Cornelia Sollfrank's questions seem pertinent to the Html Patchwork...
“Currently most women seem to prefer to undertake politically engaged work in a purely cultural environment and on a non-technological level. Women are not actively influencing the development of hard- and software, and therefore are surrendering any chance to share the related power. The question is, whether cultural/ aesthetic practice alone can sufficiently affect technological development, or whether women finally will have to get their hands dirty with technology. We have to ask ourselves questions like "How deep do we have to get into technology in order to be able to handle it consciously and be able to influence technological developments?" and "What prevents us from just going for it?" and "Does cyberfeminism necessarily require technical competence, or is it sufficient to theorize about technology and to focus on the social, cultural and political aspects of new technologies?" Cornelia Sollfrank (1999), http://www.obn.org/hackers/text1.htm
Her comments raise important questions about the use of art to explore an open source paradigm... Any thoughts?
Tuesday, November 13, 2007
What a busy week! On Thursday we finally sourced the missing fabrics (mostly greens) from the Karachi Stores on Attercliffe Road. They were so helpful and very generous. Thanks Tahir. Abi was right to recommend the shop. Indian fabrics have a greater yellow/green colour range, and have fabulous bright almost luminescent colours.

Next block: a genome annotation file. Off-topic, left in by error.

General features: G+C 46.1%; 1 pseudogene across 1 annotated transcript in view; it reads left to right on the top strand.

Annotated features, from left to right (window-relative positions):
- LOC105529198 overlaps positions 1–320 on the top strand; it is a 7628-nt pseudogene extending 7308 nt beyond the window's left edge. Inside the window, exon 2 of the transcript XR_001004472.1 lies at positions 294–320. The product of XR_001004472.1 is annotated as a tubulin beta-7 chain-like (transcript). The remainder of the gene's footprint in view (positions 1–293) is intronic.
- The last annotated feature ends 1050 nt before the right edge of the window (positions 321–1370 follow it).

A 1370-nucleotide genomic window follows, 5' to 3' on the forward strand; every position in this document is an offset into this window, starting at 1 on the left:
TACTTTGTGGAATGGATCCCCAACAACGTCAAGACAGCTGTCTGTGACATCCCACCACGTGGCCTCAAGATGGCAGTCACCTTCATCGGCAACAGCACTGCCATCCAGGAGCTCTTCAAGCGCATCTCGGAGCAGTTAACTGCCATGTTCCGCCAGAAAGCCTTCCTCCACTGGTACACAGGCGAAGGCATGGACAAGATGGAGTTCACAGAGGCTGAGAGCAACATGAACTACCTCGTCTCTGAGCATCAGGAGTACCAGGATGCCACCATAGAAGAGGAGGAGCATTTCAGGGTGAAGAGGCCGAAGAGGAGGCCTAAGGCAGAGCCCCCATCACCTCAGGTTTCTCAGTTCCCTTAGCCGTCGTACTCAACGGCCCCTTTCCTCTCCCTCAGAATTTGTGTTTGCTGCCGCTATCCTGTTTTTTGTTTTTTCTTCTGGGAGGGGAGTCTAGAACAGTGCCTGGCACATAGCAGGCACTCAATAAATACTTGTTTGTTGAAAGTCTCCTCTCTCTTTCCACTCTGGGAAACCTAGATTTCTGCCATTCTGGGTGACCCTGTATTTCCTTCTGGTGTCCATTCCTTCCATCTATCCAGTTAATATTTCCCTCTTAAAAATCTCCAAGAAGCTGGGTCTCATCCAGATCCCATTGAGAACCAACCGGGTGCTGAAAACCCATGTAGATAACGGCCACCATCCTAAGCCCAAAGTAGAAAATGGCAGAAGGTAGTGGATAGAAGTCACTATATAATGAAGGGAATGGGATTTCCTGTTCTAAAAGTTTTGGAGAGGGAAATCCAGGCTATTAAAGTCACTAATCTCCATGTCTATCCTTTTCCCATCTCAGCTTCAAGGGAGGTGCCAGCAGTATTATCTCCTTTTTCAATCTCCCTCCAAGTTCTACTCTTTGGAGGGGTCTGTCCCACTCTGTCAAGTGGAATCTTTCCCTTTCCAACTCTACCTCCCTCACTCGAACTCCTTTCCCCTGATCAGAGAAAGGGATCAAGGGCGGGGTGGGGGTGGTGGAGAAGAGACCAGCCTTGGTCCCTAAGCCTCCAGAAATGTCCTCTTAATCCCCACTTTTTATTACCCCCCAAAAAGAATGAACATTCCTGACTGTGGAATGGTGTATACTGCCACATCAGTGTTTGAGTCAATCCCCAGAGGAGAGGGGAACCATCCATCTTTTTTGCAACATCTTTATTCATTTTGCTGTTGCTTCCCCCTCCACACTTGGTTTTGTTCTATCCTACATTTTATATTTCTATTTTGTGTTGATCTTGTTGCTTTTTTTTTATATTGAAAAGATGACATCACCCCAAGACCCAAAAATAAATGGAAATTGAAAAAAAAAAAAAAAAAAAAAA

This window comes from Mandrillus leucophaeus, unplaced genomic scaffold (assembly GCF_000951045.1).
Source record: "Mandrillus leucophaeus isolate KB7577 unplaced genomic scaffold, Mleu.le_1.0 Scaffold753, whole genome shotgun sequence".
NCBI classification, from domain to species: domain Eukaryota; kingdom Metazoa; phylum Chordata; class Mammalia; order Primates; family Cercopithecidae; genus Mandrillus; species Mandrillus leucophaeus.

Then Saturday was the busiest patchworkshop so far. Kathrin from Manchester came for the day and helped to draw out the patchwork design on a white sheet. We then transfered all the patches from the wall onto the sheet. So at last we have a portable patchwork. Richard finally got round to embroidering his patch which is the most glamourous of them all! Tony Kemplen popped into drop off his pink parrot patch, and stayed to make another. We celebrated Lisa's birthday with cake and candels, and generally ate too many biscuits.Tricia from the patchwork garden described some of the different ways in which patchwork quilts are made collectively - and showed us some beautiful examples. She explained that older quilts kept the paper in the back of the patchwork as an extra thermal layer. At the moment we're planning to keep the paper on the back of the Html quilt - but it might fall out when we take some of the tacking out. There's still a good 50 patches to make - so I'm hoping to run some workshops here in Newcastle after christmas. In the meantime - if anyone would like to make a patch do get in touch and I can send you the fabric swatch of your choice.